The irony of President Trump’s position is that economists from both sides of the aisle almost universally agree that free trade is good.

There are actually more Republican economists than Democratic economists according to industry surveys, yet President Trump is ignoring that wing of the party.

Despite the economic reality that free trade is an overall positive for the country as a whole, there are several weaknesses which make it vulnerable as a political point.

First, trade is not positive for every single individual in a country, and second, trade may have short term negative consequences. These points are what has undermined the free trade argument for many Americans and are what is jeopardizing U.S.-Canadian electricity trading.

By Michael McDonald of Oilprice.com

More Top Reads From Oilprice.com:




Download The Free Oilprice App Today

Back to homepage

Trending Discussions


Leave a comment
  • Oilracle on November 30 2016 said:
    --"Only time will tell how changes in free trade...."--

    What is "free trade?" As of today it means America looses and lives from swelling National Debt.

    Try to buy all these imports without borrowed and printed money...
  • Joe on November 30 2016 said:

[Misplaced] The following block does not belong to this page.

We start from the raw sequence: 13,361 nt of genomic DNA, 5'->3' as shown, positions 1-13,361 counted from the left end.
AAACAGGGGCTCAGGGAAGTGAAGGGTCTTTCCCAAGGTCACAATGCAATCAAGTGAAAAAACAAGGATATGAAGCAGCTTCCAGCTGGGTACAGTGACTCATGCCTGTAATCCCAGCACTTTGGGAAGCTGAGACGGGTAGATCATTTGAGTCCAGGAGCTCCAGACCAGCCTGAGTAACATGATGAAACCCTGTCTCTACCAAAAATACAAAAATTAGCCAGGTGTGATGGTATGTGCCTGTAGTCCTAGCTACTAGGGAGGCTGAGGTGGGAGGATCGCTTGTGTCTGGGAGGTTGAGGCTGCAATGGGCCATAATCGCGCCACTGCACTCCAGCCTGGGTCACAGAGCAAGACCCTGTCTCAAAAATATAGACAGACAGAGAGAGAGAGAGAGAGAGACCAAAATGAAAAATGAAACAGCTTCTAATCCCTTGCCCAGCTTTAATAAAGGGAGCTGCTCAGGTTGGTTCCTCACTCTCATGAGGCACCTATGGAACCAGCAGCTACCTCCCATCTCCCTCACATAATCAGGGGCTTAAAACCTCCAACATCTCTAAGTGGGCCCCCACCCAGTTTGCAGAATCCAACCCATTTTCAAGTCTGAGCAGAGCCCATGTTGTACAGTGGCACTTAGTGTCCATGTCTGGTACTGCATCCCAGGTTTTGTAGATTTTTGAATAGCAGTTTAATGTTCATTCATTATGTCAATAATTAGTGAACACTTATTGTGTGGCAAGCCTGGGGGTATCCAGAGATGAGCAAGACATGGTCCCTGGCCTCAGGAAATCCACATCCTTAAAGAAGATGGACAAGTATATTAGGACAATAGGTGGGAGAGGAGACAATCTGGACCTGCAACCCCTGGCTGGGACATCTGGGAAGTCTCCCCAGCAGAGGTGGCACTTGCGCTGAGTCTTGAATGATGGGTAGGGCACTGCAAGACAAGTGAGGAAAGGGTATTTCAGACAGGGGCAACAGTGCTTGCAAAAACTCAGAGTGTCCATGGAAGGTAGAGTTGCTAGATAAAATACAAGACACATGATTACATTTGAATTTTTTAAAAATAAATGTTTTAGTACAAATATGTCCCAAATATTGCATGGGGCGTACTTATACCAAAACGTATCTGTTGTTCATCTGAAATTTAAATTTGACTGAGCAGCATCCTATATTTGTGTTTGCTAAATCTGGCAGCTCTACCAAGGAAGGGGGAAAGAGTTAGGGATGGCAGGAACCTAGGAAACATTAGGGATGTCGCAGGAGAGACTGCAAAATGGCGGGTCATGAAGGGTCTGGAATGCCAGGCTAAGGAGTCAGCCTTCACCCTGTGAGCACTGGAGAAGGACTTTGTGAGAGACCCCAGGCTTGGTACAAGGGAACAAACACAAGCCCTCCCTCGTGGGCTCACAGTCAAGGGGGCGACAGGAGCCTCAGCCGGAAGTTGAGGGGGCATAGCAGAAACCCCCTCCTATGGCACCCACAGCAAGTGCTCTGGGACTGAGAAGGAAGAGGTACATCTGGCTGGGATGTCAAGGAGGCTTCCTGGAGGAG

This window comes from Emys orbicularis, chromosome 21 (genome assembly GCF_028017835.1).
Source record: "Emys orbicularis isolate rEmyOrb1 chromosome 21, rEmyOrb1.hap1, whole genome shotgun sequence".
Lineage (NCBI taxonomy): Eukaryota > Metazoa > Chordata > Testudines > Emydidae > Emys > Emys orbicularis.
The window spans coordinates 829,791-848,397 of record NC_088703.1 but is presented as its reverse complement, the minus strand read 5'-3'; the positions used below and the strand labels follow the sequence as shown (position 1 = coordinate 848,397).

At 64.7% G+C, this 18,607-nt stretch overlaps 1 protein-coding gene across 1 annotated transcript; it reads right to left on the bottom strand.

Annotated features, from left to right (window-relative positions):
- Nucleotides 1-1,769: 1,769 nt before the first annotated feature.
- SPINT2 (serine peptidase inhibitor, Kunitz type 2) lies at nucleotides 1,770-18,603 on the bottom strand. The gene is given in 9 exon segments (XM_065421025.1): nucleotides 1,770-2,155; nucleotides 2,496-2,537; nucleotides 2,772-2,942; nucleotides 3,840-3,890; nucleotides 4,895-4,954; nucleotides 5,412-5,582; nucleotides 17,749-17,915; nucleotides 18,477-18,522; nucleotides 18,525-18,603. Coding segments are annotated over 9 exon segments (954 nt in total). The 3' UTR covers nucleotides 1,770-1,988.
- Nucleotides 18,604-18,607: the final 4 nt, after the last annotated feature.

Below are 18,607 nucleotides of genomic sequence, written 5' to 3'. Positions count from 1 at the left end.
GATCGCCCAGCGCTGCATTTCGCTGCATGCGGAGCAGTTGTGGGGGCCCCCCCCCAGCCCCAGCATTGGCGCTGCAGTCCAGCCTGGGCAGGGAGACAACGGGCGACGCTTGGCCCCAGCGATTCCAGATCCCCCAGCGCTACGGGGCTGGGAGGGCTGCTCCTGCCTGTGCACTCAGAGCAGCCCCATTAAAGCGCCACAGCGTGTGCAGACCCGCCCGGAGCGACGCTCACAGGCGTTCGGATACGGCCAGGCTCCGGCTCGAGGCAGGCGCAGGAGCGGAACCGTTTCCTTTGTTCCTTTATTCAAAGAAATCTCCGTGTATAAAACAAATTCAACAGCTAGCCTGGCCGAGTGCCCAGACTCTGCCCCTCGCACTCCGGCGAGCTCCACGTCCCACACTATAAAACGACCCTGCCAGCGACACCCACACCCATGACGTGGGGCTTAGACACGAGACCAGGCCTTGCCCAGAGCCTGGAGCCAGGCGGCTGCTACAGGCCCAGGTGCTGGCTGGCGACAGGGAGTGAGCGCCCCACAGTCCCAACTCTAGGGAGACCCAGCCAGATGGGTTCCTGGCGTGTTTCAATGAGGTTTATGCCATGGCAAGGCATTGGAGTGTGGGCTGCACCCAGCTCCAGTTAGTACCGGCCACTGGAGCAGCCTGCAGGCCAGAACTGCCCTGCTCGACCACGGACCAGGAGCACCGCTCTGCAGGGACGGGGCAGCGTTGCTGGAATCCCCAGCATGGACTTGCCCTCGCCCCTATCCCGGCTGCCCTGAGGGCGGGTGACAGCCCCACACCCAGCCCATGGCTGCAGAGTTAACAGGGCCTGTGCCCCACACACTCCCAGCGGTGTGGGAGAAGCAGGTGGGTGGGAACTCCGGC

Although President Trump feels that America needs to revamp trade relationships with its trading partners, I think this pertains mostly to countries that have ultra low wage structures that are sapping American jobs. Canada on the other hand, has a wage structure that is quite similar to the USA. There is no significant risk of losing jobs to Canada. Canada has always been a good trade partner, supplying oil, natural gas and electrical power when America needs it. Canada can be relied upon to displace the entirety of Saudi Oil imports if President Trump wishes. Another thing. When America was fighting terrorism in Afghanistan, Canadian soldiers were fighting side by side with American solders.
    Who would want to damage a relationship like that?

Leave a comment




Oilprice - The No. 1 Source for Oil & Energy News